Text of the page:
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Spring tire change-over: Which tires are best suited for your needs?

Summer tires? All-seasons? Here’s what you need to know
Whether you’re switching from winter tires to all-season or summer tires, the service team at Canadian Tire in Salmon Arm can help get your vehicle ready for spring.

With the weather warming up, it’s time to start thinking about preparing your car for summer – including switching from your winter tires.

Before you do, there are a few things to consider. When is the best time? Do you need all-seasons or summer tires? How much will they cost?

“Most people do their spring tire change-over around April 1 – as long as the weather cooperates,” says Val Stephens, Service Manager at Canadian Tire in Salmon Arm. “Because a cold snap can happen overnight, some people wait until temperatures are consistently above 7°C . However, unless they’re planning a trip over the Coquihalla in the early spring, most people don’t wait that long.”

What’s the difference between winter and all-season tires?

Winter tires – marked with a snowflake – deliver superior braking and cornering in winter temperatures and conditions, including ice, snow, slush and even cold, dry asphalt.

“Winter tires are for real winter,” Stephens says. “They’re best for extreme conditions, when safety is a real issue. It’s best to keep in mind the changing weather, and be prepared with the right tires for the conditions you expect to be dealing with.”

All-season tires – marked with ‘M+S’ – offer a balance of capabilities, providing acceptable performance in wet and dry conditions, as well as traction in snow.

“Most tires today have the M+S, or mud and snow rating,” Stephens says. “Beyond that, all-season tires also run the gamut in terms of quality and pricing, from entry-level to higher-end models and styles.”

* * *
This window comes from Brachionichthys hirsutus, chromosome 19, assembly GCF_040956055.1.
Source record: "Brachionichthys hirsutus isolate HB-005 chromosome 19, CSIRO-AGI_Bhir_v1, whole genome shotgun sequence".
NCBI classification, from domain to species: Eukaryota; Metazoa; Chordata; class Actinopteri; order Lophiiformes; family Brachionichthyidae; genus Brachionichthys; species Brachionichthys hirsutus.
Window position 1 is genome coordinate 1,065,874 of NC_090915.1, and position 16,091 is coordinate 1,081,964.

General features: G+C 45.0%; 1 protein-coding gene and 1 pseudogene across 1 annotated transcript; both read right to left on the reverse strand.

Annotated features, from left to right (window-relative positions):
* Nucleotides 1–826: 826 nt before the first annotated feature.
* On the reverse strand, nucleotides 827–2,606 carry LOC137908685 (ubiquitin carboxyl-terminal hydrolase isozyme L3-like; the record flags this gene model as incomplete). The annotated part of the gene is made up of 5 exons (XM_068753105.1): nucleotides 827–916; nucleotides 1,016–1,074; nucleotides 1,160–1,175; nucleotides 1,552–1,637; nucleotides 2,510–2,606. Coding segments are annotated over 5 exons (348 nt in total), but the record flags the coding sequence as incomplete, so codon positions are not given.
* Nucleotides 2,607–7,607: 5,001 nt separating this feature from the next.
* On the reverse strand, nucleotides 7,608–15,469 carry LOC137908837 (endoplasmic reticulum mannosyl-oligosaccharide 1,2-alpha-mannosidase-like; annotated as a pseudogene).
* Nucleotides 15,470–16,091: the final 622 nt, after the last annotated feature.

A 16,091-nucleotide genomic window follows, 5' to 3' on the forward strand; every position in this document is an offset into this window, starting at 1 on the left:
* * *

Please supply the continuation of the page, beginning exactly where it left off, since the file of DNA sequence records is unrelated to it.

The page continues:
What’s the difference between all-season and summer tires?

Although all-season tires perform well in warm weather, they may offer less grip than summer tires, sacrificing some braking, steering, and cornering capabilities. This trade-off is necessary for all-season tires to be able to provide sufficient performance in light winter conditions and provide longer tread life.

Summer tires have less grooving and put more rubber in contact with the road, with tread compounds designed to remain more flexible. Shallower tread depths that allow for more stability when pushed closer to their limits, means shorter tread life.

“‘Summer’ is not a very common designation anymore,” Stephens says. “They’re made more for performance, and most vehicles aren’t even designed for them.

“That’s also where cost comes in. Because they last longer, all-seasons can be a more affordable option.”

Roll into spring with Canadian Tire Salmon Arm’s Big Spring Tire Sale, saving up to 25 per cent on new all-season or summer tires.

Follow Canadian Tire on Facebook and Instagram, then head to the store in The Mall at Piccadilly to get your vehicle ready for spring!